However, detecting these replays is very difficult, especially because they may reflect memory for an experience far in the past, or other situations for which it is difficult to form a “template” to search for. Research led by Francesco Battaglia and Martin Vinck (Ernst Strungmann Institute, Frankfurt, Germany) have devised a new mathematical procedure for this. They used a measure based on Optimal Transport theory, a branch of mathematics with applications ranging from economics to computer vision to physics, to define a “distance” between neural patterns, enabling the mapping of these patterns into a geometrical space, so that their structure and regularity can be studied. Initial applications to neural data showed that the method could reconstruct, based on very little extra information, which stimulus an animal was looking at.
A new TOP grant funded by the NWO, Exact Sciences department, will allow the team to explore this idea in much greater depth, by increasing its robustness to noise and other perturbation and considerably increase its applicability. The goal is to characterize the geometry of neural activity, crossing the bridge between very different brain states such as sleep and wakefulness, so that the representations of memory in the brain can be identified and visualized.
The new project, at the boundary between mathematics, computer science and neuroscience will fund 3 new positions at the postdoc/PhD student level, with diverse expertise.
In this opinion article, we propose that the projections originating from the VTA and the LC belong to two distinct systems that enhance memory of novel events. Novel experiences that share some commonality with past ones (‘common novelty’) activate the VTA and promote semantic memory formation via systems memory consolidation. By contrast, experiences that bear only a minimal relationship to past experiences (‘distinct novelty’) activate the LC to trigger strong initial memory consolidation in the hippocampus, resulting in vivid and long-lasting episodic memories.
New information is rarely learned in isolation, instead most of what we experience can be incorporated into previous knowledge networks. However, most rodent laboratory tasks assume the animal to be naive with no previous experience influencing the results, which may be a factor contributing to the current crisis of translational failure when going from the basic lab to human research. Here, we developed a new spatial navigation task, training food locations in a large, gang-way maze the Hex Maze. Analysing both with and across session performance, we can show simple memory effects as well as multiple effects of previous knowledge accelerating both online learning as well as performance increases during offline periods. These effects are reminiscent of both Learning-Set and Schema, two different previous knowledge effects described previously in the literature.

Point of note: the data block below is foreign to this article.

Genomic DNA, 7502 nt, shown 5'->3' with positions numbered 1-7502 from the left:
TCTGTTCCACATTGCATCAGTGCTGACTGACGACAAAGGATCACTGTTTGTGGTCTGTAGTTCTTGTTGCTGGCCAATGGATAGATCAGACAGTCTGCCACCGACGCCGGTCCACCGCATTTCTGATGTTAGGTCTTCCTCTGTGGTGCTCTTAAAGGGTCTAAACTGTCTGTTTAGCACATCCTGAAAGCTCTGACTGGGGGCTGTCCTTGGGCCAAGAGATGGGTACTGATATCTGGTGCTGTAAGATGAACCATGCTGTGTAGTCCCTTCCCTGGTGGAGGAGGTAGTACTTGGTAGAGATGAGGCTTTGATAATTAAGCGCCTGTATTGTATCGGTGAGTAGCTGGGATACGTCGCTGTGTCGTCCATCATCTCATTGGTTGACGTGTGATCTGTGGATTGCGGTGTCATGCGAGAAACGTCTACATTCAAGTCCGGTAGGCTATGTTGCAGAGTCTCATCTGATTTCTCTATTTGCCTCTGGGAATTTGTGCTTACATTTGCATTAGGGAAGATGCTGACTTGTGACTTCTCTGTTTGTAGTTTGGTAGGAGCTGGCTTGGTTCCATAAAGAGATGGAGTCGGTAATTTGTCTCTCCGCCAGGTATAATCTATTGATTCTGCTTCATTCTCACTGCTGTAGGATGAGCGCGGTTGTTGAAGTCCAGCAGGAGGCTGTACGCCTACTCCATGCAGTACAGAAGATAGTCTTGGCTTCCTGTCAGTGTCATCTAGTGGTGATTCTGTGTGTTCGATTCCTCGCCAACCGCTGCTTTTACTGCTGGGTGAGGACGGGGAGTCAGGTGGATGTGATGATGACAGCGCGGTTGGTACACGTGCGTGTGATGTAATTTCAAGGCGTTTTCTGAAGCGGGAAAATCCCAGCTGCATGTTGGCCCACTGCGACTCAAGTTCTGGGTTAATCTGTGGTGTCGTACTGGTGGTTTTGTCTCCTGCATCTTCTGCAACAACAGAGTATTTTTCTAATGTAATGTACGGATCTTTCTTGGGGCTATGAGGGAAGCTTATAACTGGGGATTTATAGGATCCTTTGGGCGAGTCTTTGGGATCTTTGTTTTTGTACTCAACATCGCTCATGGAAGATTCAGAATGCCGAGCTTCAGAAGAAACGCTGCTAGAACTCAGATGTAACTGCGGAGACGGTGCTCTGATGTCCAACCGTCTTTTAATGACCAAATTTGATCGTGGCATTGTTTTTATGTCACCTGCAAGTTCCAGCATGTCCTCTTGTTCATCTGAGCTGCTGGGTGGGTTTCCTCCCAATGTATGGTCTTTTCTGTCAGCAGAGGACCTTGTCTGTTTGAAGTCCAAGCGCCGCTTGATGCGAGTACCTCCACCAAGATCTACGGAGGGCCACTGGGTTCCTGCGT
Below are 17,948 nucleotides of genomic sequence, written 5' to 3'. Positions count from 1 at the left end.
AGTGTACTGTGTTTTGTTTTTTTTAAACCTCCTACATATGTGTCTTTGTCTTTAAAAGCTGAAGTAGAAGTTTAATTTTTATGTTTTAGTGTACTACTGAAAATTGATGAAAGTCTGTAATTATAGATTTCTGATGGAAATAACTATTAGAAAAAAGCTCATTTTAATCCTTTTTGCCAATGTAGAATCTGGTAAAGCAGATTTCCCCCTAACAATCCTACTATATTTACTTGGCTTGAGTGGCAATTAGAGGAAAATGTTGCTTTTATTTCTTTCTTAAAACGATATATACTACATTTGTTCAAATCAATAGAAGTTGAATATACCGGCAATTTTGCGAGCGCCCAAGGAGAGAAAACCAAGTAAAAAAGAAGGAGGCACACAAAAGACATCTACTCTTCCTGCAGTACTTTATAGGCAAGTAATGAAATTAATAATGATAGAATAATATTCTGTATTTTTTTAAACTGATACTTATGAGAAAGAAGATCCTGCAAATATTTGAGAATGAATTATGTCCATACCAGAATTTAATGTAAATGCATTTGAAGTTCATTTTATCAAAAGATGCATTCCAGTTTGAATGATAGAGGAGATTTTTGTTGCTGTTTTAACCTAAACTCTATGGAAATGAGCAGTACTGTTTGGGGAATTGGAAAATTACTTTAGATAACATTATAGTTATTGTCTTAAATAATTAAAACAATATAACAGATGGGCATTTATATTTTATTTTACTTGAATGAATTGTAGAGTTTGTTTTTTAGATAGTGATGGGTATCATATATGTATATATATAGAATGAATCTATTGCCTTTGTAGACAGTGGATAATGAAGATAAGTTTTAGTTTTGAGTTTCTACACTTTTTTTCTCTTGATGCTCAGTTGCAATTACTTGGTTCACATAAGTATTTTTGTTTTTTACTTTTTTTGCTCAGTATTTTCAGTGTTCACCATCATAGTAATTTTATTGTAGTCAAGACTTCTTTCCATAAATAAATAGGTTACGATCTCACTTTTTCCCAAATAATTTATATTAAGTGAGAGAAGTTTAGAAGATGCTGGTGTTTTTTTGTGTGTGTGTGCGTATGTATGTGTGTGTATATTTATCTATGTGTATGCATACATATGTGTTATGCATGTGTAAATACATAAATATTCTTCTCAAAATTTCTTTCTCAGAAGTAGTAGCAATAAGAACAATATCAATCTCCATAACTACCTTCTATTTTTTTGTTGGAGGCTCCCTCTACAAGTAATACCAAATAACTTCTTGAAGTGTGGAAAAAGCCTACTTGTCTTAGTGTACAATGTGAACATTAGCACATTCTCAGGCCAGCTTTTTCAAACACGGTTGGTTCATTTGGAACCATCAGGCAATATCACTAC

We are currently looking for interesting PhD and PostDoc candidates, preferably with in-vivo electrophysiology and/or data analysis skills. If interested, write to Lisa Genzel with letter of motivation and CV.
Francesco Battaglia and Lisa Genzel receive the 2018 DCN Neurodeveloper fund. With this grant they will collaborate with Noldus Information Technology to develop a closed-loop, automatic sleep deprivation system that will have both an invasive as well as a non-invasive mode.
Our Lisa Genzel has just been awarded a competitive VIDI Grant by the NWO. The Laboratory will soon open 2 positions. Research will aim to investigate the interaction of sleep and novelty in memory consolidation. Electrophysiology and optogenetics will play a key role in understanding the interaction between the Hippocampus and the Prefrontal Cortex. More information here.
M-GATE is a new collaboration funded by a Marie Sklodowska-Curie Action of the European Union. We will host 15 talented young researchers in 8 top European institutions for Memory research. The network is coordinated by Francesco Battaglia. In the Memory Dynamics Lab, we will host three PHD positions, co-supervised by Francesco Battaglia and Lisa Genzel. The emphasis will be on hippocampal/cortical communication and oscillations. We seek candidates with a good quantitative background, interested in combining experimental and theoretical approaches.
Please see the M-GATE website for details on the project